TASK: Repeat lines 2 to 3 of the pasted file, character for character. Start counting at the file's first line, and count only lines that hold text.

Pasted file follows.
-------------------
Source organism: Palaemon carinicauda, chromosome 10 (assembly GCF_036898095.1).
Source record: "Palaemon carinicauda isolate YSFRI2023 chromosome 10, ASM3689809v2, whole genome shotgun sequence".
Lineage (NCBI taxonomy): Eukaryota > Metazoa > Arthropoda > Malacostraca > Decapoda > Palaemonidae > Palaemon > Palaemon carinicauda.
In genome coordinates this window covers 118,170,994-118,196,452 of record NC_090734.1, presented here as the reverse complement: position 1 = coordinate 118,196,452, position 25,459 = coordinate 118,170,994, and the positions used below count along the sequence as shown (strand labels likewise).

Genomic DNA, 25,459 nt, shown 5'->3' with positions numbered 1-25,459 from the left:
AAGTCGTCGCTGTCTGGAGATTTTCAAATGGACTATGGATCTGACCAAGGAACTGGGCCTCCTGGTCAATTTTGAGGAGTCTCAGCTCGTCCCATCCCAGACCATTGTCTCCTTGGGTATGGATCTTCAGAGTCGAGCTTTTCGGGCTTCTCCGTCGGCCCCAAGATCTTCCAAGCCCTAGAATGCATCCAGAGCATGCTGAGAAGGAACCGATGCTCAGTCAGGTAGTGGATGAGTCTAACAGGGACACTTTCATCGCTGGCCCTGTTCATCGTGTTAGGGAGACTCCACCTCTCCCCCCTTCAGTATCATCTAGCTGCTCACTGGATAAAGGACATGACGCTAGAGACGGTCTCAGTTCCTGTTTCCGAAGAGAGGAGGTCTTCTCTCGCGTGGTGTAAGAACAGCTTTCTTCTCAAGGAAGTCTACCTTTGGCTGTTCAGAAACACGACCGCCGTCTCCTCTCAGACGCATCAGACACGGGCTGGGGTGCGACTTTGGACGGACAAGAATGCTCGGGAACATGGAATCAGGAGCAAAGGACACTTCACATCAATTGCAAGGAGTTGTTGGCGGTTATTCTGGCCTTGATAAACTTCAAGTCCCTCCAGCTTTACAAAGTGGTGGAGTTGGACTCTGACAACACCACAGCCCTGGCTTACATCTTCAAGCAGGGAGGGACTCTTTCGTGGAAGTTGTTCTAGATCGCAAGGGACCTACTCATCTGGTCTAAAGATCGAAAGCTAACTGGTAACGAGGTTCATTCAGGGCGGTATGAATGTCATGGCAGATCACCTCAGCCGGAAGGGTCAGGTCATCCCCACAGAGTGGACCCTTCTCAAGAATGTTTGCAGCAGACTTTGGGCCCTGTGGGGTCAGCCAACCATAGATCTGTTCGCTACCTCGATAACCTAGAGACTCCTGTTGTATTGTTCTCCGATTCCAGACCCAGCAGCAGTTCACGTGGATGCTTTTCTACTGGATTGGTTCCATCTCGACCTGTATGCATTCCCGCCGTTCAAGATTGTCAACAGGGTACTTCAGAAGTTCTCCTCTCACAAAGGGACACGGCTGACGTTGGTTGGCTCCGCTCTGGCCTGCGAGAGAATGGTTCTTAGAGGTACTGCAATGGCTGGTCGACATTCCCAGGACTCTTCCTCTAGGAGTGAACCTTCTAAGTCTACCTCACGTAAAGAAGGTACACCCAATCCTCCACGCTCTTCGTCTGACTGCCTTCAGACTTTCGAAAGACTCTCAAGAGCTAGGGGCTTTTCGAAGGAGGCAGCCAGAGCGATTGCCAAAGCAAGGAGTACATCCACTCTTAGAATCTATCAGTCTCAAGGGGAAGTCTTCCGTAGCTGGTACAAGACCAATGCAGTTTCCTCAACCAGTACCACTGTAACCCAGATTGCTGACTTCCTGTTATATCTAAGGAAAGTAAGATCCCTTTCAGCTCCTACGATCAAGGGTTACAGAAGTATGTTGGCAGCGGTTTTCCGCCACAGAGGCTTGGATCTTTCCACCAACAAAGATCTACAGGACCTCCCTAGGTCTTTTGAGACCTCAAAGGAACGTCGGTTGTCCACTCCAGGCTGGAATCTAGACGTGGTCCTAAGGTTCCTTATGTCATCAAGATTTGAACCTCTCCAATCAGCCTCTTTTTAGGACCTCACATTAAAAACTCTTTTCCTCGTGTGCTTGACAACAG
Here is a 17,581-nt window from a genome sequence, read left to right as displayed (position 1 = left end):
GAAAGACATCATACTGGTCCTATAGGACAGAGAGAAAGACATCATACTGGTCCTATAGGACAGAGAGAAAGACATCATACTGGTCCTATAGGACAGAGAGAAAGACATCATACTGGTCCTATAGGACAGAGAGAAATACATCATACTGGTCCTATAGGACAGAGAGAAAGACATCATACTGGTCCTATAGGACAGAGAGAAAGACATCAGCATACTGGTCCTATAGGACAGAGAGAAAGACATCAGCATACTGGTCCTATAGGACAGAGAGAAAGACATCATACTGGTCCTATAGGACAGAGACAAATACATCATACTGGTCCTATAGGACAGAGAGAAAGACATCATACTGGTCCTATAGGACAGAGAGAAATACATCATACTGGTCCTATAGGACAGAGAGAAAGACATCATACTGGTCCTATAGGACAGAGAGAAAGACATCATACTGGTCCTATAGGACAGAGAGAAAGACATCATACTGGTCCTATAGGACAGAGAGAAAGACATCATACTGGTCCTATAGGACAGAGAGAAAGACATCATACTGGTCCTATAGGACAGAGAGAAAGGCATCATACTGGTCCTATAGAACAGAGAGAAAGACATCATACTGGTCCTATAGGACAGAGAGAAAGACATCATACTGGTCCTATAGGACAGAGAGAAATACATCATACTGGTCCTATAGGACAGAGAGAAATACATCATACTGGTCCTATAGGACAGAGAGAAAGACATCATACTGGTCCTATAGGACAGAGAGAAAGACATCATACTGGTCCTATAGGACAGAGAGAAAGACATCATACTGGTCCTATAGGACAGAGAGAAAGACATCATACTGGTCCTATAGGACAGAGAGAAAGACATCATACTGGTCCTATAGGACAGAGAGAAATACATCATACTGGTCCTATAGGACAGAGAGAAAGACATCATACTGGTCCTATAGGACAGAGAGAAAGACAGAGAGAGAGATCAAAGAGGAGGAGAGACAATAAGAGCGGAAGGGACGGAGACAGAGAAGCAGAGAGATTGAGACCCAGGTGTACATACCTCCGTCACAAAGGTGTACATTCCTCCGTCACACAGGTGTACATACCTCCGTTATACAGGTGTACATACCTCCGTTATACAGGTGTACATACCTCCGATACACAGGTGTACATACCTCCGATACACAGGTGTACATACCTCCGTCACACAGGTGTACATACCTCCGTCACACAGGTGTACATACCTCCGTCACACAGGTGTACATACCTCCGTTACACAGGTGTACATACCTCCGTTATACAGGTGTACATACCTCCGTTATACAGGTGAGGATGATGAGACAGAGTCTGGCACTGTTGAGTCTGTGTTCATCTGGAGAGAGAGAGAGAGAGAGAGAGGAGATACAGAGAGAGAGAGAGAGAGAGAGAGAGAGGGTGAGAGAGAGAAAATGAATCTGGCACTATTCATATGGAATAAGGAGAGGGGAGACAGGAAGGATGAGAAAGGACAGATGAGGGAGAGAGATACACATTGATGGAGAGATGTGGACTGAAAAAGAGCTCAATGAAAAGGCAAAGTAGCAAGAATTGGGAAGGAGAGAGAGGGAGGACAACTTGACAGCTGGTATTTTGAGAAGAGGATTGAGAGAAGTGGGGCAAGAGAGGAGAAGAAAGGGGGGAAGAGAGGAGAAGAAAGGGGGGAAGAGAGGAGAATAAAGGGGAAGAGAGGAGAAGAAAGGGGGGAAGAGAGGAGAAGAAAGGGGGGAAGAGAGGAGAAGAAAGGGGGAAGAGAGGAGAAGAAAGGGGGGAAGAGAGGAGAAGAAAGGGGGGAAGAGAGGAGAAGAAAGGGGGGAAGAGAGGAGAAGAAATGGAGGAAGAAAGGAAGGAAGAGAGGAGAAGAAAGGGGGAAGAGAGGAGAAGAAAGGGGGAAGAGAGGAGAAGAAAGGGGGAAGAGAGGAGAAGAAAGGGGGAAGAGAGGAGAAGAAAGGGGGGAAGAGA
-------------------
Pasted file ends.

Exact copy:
Source record: "Palaemon carinicauda isolate YSFRI2023 chromosome 10, ASM3689809v2, whole genome shotgun sequence".
Lineage (NCBI taxonomy): Eukaryota > Metazoa > Arthropoda > Malacostraca > Decapoda > Palaemonidae > Palaemon > Palaemon carinicauda.